Abstract Variations on the argument “Inferences are moves from meaningful statements to meaningful statements; hence the meanings cannot be inferential roles” are often used as knock-down argument against inferentialism. In this short paper I indicate that the argument is simply a non sequitur. Consider the argument: Inferences are moves from meaningful statements to meaningful statements. Hence the meanings cannot be inferential roles. Variations on this argument resonate throughout discussions about inferentialism and some of its opponents even think it a knock-down argument against inferentialism. However, as far as I can see, the argument is obviously flawed. Possibly the most recent version of this argument was presented by Zangwill (2015): When we should infer in accordance with the introduction and elimination rules, it is because we are thinking in terms of conjunction or disjunction. We are not thinking in those terms because those rules apply. Inferentialism gets the direction of explanation the wrong way round. And it is not that there is an identity or a two-way mutual dependence. There is a one-way dependence of the inferential norms on the thoughts we have. (518–9) But as I have already pointed out, other variants of the same argument have become commonplace.1 Thus, for example, Boghossian (2014): One consequence of emphasizing the Taking Condition on inference is that it draws our attention to something that should have been obvious, but that is often lost sight of, including by me … : and that is that reasoning is an operation on thought contents and not on symbols (that have content). That immediately implies that the usual ways of presenting programs of ‘inferential role semantics’ are confused—a logical constant’s role in inference must be explained by its content; its content cannot be explained by its role in inference. (17) In what follows I will try to show why, as far as I can see, arguments of this kind entirely miss their target. Suppose that you and I decide to play chess. We take the pieces, put them on the chessboard and move them. When moving a piece I move it as I do because it is, say, a rook and because I know that the rook can move in a certain way and that by such moves I may be enabled to threaten my opponent's king. Hence one of the reasons why I make the move I do is because it is, for me, not just a piece of wood, but a rook. In this sense, I do not move pieces of wood, but rather, pawns, bishops, rooks, etc. On the other hand, it would obviously be foolish to say that the pieces of wood must be pawns, bishops, rooks, etc. prior to the establishment of the rules of chess. Being a rook in essence is nothing else than being subordinated to the rules of chess in a particular way. It is a role that is conferred on an item by the rules. The roles are not antecedent to the rules (and neither are the rules antecedent to the roles); the rules and the roles are two sides of the self-same coin. All of this seems to be de rigueur. (It presupposes that we distinguish between the rules and the moves that we make within the framework of the rules, but how could we not? The rules and the rule-governed moves are two very different items!) The rules confer the roles and we use the pieces in their roles to hatch plots against our opponent. Rules and roles are interdependent and arise simultaneously; and they are both presupposed by the moves. Now consider inference. Here again we have rules. For example, there is a rule that we can infer A from A∧B, but not from A∨B. Just like in chess, the rules confer certain roles on the items which we manipulate in accordance with them. The role of conjunction is different from that of disjunction. And again, like in chess, we make our moves, or draw our concrete inferences, because the items are, for us, not mere kinds of sounds or scribbles on paper, but rather conjunctions, disjunctions, etc. And just like in the case of chess, there is nothing even remotely mysterious about this. However, as we indicated above, discussions about inferentialism indicate that many philosophers think very differently. In particular, they think that the fact that inferential moves presuppose meaningful symbols implies that the meanings must be in play before the rules. How is it possible to make sense of the objections quoted above in the light of the fact that what they object to is really not controversial? In Boghossian's case, the problem seems to be a conflation of inferential rules and inferences carried out according to the rules. There is no contradiction between the fact that the inferences presuppose content and that the content is conferred by the rules. These two facts just boil down to the trivial ‘a rule-governed move presupposes rules that govern it’. One possible diagnosis: Boghossian is failing to distinguish between inferences and rules of inference. But then he would need to explain why this is not simply a conceptual confusion. Another possible diagnosis: Boghossian thinks there are no rules of inference, that everything that there is are inferences. But then we need to know why he thinks that it is not the case that it is correct to infer A from A ∧ B, but not from A∨B – for this would seem to be an obvious fact. In the case of Zangwill, the situation is slightly different. In a passage immediately preceding the one quoted above he says: The introduction and elimination rules are supposed to be norms for inference. If so, then, like all norms, there must be something in virtue of which they hold. The trouble is that it is clear what these norms hold in virtue of. This indicates that his employment of the problematic argument is urged by his conviction that it is only when we already have ‘conjunction or disjunction’ that we can give the inferential rules their force. But it is not clear why this should be so. In chess, we do not have the pawns, rooks and bishops before we set up the rules; we constitute them by setting up the rules. (Why do we set up the rules in the way we do and not otherwise? Well obviously because it has turned out that this particular set up provides for an exciting and exhilarating game.) Similarly for inference: the content of the expressions is not here before the rules, it is constituted by the rules. (And again, we have set up the rules the way we have because it has turned out that this very set up provides for an extremely useful and productive ‘game’ – our game, as Brandom 1994, would put it, of giving and asking for reasons.).2 It is true indeed that ‘when we should infer in accordance with the introduction and elimination rules, it is because we are thinking in terms of conjunction or disjunction’. But why should we think that ‘we are not thinking in those terms because those rules apply’? An item such as ‘∧’ counts as a conjunction because it is correct to infer A from A ∧ B, hence it would seem that it is a conjunction ‘because those rules apply’. Hence the claim that ‘there is a one-way dependence of the inferential norms on the thoughts we have’ is just unwarranted – the norms and the roles they confer – viz. the concepts such as conjunction, disjunction, etc. – are two sides of the same coin. To avoid some further possible misunderstandings, let me add some clarifications. First, I do not claim to have shown here that language works like chess or to what extent it does, and to what it does not. (I think it does to a remarkable extent, but this is not the subject of the present paper; I discussed this at length elsewhere. See Peregrin 2014: esp. Section 5.5.) The sole point of invoking the chess metaphor is to show that the argument presented at the beginning of the article is a non sequitur – the fact that we infer meaningful statements from meaningful statements does not entail that meaning is independent of the rules of inference, just like the fact that in chess we move pawns, rooks or bishops does not entail that pawns, rooks or bishops are independent of the rules of chess. Second, roles such as conjunction and disjunction are conferred on linguistic items by the rules of reasoning, not by their users drawing the inferences as a matter of fact – an item's being a conjunction does not mean that its users always infer A from A ∧ B and do not infer A ∧ B from A; it simply means that they take these inferences to be correct. This provides for an all-important distinction between what can be called normative and causal inferentialism – the former is the Brandomian kind I invoke here, while what used to be called ‘inferential role semantics’ in the nineties by Boghossian (1993), Peacocke (1992) and others is arguably of the latter kind. Not distinguishing between the two kinds is both pernicious and, unfortunately, perennial (see Peregrin 2014: Section 1.4). Third, it is certainly not the case that the rules of reasoning would come into being by being stipulated. This may make for a substantial difference between the rules of reasoning (or, for that matter, of language in general) and those of chess (though I do not have a clear idea how the rules of chess in fact came into being). Reasoning as a collective activity developed spontaneously and its rules were only later made explicit. But this does not mean that the rules did not exist before they were made explicit – they existed in terms of the participants of the practices taking the doings of one another for correct or incorrect, in terms of what can be called their normative attitudes. Fourth, this indicates that though, as we said, inferences presuppose inferential rules, historically it is certainly not so that we established fully-fledged rules before we started to draw inferences – a lot of bootstrapping must have been taking place. The rules were, as already pointed out, not established stipulatively; they must have developed from rudimentary normative attitudes the proto-reasoners assumed to each other's proto-reasonings, thus instigating the rules and, at the same time, prodding the proto-reasonings in the direction of reasonings in the fully-fledged sense. All in all, the argument cited at the start of this article, as it stands, is simply a non sequitur. Funding This work was supported by research project ‘Excellency of University of Hradec Králové’. Footnotes 1 Even the arch-argument against inferentialism, the argument of Prior 1960 featuring the (in)famous connective tonk, is at bottom of the same kind. Though at first it might seem that Prior's point is simply that using an inferential pattern we can introduce a ‘destructive’ connective (to which Belnap (1962) replied by providing an inferential characterization of those in ferential patterns that do not do this), Prior's follow-up paper (1964) makes it clear that the author's deeper point is that we cannot characterize a connective inferentially unless the connective already has its meaning. For other variants of the argument see, e.g. Fodor 2004 or Hattiangadi 2006. 2 Warren (2015) claims that ‘unrestricted inferentialism’, viz. the idea that ‘the meanings of logical constants like “and” (∧), “if” (→), and “not” (¬) are fully determined and explained by the inference rules according to which they are used’, ‘is ridiculous’ (6) and it has been ‘rejected by every single philosopher post-Carnap’ (5). It is, according to him, ‘because of putative counterexamples like A.N. Prior’s tonk connective’, for ‘with the tonk rules in hand, we can conclude that Saul Kripke was born before Plato from 2 + 2=4’ (1). I do not see how changing our mind about the workings of inferential rules could save us from unwanted inferences in natural language. Fortunately, we do not have anything like tonk in our languages – not by chance, but simply because a language with such a connective would not be able to serve us as our current languages do. Imagine a rule which could be added to chess, and which states that whoever first moves a rook wins. There is no reason to deny that such a version of chess would be in keeping with rules conferring roles on the pieces (with rooks transformed into something like ‘winrooks’), but at the same time it is no surprise that such a version, though theoretically entirely possible, is not really encountered. References Belnap N. 1962 . Tonk, Plonk and Plink . Analysis 22 : 130 – 4 . Google Scholar CrossRef Search ADS Boghossian P. 2014 . What is inference? Philosophical Studies 169 : 1 – 18 . Google Scholar CrossRef Search ADS Boghossian P.A. 1993 . Does an inferential role semantics rest upon a mistake? Mind & Language 8 : 27 – 40 . Google Scholar CrossRef Search ADS Brandom R. 1994 . Making It Explicit . Cambridge, MA : Harvard University Press . Fodor J. 2004 . Having concepts: a brief refutation of the twentieth century . Mind & Language 19 : 29 – 47 . Google Scholar CrossRef Search ADS Hattiangadi A. 2006 . Is meaning normative? Mind & Language 21 : 220 – 40 . Google Scholar CrossRef Search ADS Peacocke C. 1992 . A Study of Concepts . Cambridge, MA : MIT Press . Peregrin J. 2014 . Inferentialism: Why Rules Matter . Basingstoke : Palgrave Macmillan . Google Scholar CrossRef Search ADS Prior A.N. 1960 . Runabout inference ticket . Analysis 21 : 38 – 9 . Google Scholar CrossRef Search ADS Prior A.N. 1964 . Conjunction and contonktion revisited . Analysis 24 : 191 – 5 . Google Scholar CrossRef Search ADS Warren J. 2015 . Talking with tonkers . Philosophers’ Imprint 15 . Zangwill N. 2015 . Logic as metaphysics . Journal of Philosophy 112 : 517 – 50 . Google Scholar CrossRef Search ADS © The Author 2017. Published by Oxford University Press on behalf of The Analysis Trust. All rights reserved. For Permissions, please email: firstname.lastname@example.org This article is published and distributed under the terms of the Oxford University Press, Standard Journals Publication Model (https://academic.oup.com/journals/pages/about_us/legal/notices)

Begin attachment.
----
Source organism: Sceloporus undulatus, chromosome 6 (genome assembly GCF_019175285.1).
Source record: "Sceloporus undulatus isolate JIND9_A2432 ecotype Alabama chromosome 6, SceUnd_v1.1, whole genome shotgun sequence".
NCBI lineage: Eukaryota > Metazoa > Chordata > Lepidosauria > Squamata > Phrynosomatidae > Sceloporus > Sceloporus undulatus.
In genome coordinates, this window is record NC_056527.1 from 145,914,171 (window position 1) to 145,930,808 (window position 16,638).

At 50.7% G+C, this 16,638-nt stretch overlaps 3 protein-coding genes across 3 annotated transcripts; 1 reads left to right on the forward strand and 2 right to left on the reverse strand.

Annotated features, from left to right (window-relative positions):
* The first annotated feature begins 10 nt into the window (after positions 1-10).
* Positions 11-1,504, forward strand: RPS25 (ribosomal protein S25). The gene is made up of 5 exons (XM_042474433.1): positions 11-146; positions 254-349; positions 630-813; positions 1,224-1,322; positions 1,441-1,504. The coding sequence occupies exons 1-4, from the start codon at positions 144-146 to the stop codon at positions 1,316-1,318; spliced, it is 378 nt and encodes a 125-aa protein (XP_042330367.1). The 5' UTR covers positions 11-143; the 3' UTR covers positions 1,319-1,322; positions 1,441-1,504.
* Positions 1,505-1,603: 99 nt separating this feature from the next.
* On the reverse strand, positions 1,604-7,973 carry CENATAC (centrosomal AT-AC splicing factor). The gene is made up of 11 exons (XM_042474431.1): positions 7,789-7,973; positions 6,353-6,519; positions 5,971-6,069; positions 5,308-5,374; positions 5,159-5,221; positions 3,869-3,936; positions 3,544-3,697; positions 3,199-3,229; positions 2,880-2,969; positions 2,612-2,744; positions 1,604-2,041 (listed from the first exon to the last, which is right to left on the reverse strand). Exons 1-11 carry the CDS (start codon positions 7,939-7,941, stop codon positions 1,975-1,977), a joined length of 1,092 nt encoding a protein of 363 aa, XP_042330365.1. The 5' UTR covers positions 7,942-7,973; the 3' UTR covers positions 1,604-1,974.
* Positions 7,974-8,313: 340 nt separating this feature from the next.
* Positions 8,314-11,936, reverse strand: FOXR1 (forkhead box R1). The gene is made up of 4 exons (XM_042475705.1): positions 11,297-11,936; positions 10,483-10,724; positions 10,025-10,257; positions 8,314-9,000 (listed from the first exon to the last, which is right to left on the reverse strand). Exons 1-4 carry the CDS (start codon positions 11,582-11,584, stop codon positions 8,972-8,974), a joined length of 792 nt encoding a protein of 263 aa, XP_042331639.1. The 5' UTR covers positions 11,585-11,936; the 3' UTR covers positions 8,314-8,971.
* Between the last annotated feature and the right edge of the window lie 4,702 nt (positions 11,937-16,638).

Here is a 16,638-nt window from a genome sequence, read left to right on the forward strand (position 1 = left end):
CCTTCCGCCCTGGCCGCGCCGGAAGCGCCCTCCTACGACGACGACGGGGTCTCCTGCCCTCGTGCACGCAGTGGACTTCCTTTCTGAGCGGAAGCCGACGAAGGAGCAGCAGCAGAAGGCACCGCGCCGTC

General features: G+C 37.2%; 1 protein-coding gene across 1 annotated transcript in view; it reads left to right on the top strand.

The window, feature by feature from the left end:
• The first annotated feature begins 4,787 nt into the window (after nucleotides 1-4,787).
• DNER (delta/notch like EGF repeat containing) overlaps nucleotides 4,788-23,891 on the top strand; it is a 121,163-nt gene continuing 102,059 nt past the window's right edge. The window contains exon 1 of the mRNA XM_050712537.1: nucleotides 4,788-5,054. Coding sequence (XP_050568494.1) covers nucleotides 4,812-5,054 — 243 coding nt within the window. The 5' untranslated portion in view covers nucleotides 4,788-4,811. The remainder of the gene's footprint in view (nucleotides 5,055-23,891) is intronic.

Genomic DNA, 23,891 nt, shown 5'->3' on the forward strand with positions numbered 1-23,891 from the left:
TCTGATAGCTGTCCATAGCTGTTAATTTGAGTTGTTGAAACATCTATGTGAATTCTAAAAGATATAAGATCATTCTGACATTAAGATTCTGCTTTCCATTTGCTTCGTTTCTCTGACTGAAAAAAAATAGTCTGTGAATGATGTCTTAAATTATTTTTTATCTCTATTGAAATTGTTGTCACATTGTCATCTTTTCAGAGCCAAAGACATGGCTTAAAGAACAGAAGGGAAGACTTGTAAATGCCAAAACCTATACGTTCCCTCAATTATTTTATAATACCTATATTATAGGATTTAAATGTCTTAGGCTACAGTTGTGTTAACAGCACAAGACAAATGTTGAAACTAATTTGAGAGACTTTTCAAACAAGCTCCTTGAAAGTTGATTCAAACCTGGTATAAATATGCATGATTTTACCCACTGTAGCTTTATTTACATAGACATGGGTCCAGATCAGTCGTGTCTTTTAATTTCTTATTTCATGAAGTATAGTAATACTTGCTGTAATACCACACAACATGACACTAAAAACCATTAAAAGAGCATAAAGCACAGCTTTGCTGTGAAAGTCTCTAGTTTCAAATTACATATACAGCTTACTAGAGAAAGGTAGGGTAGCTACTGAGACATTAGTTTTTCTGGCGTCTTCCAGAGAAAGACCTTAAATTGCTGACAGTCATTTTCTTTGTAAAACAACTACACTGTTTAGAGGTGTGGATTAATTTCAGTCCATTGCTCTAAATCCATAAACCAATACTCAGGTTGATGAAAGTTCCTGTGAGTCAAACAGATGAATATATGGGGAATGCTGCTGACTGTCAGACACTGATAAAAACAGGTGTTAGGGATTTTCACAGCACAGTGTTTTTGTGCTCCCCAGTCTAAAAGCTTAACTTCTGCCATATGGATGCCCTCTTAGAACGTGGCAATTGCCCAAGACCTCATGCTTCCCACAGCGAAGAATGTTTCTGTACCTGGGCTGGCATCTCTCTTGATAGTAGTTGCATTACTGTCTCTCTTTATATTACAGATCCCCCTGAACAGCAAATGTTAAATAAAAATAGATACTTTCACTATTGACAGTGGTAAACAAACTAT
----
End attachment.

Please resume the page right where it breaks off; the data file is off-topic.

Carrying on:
Analysis – Oxford University Press
Published: Jul 1, 2018